From 1860 to 1865 things were allowed to drift, Parliament occupying itself more with the affairs of Italy and the misgovernment of Poland than with the condition of Irish peasants. Yet in Ireland it was an anxious and critical time. A series of adverse seasons, beginning in 1859, gave a sudden check to the steady though slow progress which had been made since the famine, and straightway the old misery and discontent returned. Agrarian crime broke out with renewed violence, employment grew scarce, and the number of emigrants rapidly increased. Excessive rain brought back the potato blight, and the people had to endure great hardships for the want of fuel. It was said that half the inhabitants in the barony of Erris, county Mayo, had not enough to eat. Cases were quoted where whole families stopped in bed all day to allay the cravings of hunger. Coroners' juries returned verdicts of death from want. Famine-fever, and other diseases caused by unwholesome food, again appeared, as in 1847 and 1848. Nor was it alone the poorest class who were affected by the prevailing distress. Many small farmers, who in the good seasons had paid their rents with regularity, were now obliged to borrow in order to procure the simplest necessaries, and thought themselves fortunate if, with the assistance of relatives in America, they could find means of quitting the country. Even if we allow for much exaggeration, it is evident that great distress existed, and that in parts of the west the people were living on the verge of famine.

In 1862 the conditions of poor relief were made somewhat less stringent by an Act passed in accordance with the recommendations of a committee appointed in the previous year to inquire into the Irish poor law system. The

1 See reports of poor law inspectors on the condition of the poor in Roscommon, Sligo, Galway, and Mayo (1862) ; and correspondence relating to the Skibbereen and Castletown Unions (1862).

most important change consisted in a modification of the “quarter-acre" clause. The Bill originally provided for the simple repeal of the clause, but the House of Lords decided that it should still be maintained as regards out-door relief.1 Believing that the poor law could now cope with the distress, the Government washed their hands of responsibility. The existence of any real grievances which Parliament could redress was strenuously denied. The Acts of 1860, indeed, had admittedly failed; but to go further in the way of concession to the tenants would be simply to legalise robbery. Though Lord Palmerston's ministry were not greatly occupied with the matter, their evident opinion was that politically the land question had been settled. As for the Church, which had so long been left undisturbed, an attack was at length made in 1863 by Mr. Dillwyn and Mr. Bernal Osborne; but it led to nothing—not even to an inquiry. The then Irish Secretary pledged the Government to an uncompromising defence of the establishment. "I shall be found," he said, “ay, and acting under the advice and guidance of the noble lord at the head of the Government,-I shall be found contending on behalf of those principles which for two centuries have ever been—and God grant they may long continue to be!—the centre of loyalty to the throne, and the bulwark of civil and religious liberty." 2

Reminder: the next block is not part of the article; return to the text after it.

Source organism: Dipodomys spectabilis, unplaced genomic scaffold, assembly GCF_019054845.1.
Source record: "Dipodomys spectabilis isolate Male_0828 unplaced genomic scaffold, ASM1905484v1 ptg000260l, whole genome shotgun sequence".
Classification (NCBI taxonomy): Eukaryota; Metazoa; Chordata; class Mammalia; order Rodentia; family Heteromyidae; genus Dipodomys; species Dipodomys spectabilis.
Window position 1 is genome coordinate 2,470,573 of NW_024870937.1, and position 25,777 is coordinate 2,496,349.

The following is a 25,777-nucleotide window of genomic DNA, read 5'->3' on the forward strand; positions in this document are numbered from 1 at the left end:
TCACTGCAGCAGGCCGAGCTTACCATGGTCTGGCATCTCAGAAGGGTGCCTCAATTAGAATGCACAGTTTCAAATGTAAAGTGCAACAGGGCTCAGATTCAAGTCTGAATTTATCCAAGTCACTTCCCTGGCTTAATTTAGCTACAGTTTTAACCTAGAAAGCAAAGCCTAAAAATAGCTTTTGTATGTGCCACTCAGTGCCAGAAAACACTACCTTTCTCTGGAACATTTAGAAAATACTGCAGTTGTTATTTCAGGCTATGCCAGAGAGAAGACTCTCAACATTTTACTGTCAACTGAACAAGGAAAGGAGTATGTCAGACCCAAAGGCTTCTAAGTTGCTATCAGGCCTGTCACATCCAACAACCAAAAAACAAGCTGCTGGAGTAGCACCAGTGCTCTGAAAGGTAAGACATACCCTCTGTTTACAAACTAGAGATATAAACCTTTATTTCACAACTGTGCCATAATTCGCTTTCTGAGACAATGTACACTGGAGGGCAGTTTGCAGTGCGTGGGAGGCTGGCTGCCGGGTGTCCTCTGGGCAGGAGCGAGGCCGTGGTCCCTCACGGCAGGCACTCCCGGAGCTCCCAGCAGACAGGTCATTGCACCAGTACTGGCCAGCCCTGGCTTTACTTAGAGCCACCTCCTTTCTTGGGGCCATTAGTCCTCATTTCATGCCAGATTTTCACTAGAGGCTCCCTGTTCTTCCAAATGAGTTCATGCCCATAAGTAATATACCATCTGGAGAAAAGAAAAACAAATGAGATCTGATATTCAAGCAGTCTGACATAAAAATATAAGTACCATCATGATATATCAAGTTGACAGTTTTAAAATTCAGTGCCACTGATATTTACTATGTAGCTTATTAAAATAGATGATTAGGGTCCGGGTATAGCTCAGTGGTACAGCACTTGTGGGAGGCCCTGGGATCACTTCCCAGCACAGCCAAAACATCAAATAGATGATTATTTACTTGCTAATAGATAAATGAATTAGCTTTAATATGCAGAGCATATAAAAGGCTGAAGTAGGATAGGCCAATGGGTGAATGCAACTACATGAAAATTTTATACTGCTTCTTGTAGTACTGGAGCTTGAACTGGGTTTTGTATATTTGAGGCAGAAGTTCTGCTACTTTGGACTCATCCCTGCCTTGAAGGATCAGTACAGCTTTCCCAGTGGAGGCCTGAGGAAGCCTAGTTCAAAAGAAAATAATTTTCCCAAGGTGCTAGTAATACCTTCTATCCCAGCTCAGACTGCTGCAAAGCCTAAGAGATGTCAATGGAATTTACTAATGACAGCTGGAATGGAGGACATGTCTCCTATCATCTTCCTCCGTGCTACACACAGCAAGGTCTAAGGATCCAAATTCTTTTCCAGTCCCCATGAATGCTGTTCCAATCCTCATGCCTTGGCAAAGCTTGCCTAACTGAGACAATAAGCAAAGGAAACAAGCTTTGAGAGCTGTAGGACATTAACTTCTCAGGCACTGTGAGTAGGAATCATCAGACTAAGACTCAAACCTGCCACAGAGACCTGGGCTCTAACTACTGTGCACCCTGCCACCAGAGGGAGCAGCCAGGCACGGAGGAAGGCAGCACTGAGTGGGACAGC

1 On the defects in the law which the Act of 1862 failed to remedy, see A Comparison between the English and Irish Poor Laws with respect to the Conditions of Relief,” by J. K. Ingram, LL.D. (Journal of Statistical Society of Ireland, May 1864).

? Hansard, June 29, 1863.


In respect of both the great Irish grievances, the Church and the land, it needed a violent revolt to change the current of English opinion. Since 1858 that revolt had been in preparation.

For ten yearsa fter the Young Ireland trials the cause of Irish nationality seemed to have been abandoned. So secure did the Government feel, that in 1854 a pardon was granted to Mr. John Martin, Mr. Smith O'Brien, and Mr. O'Doherty on condition of not returning to Ireland, and in 1856 the pardon was made unconditional. But disaffection had not died out, as was plainly shown by the strong anti-English feeling excited during the Crimean War. Especially in the small towns, whose prosperity was declining, a state of unrest prevailed. They were filled with men and women from the country districts, who had been unable to emigrate, and whose own misfortunes made them ready listeners to denunciations of English rule. Meanwhile Stephens and O'Mahony were plotting in Paris, and keeping up communication with friends in Ireland. The first step was taken in 1858. Stephens went to Ireland, and O'Mahony to America. In the little town of Skibbereen, a club, called the Phoenix National and Literary Society, had recently been started by a number of young men, of whom the most prominent was Jeremiah Donovan, afterwards known as O'Donovan Rossa. Excited by Stephens, who visited the place in May 1858, and who won them over by promises of American support, and by pointing out the favourable opportunity which the Crimean War and the Indian Mutiny had given to Ireland, the members of the, Phenix Society set about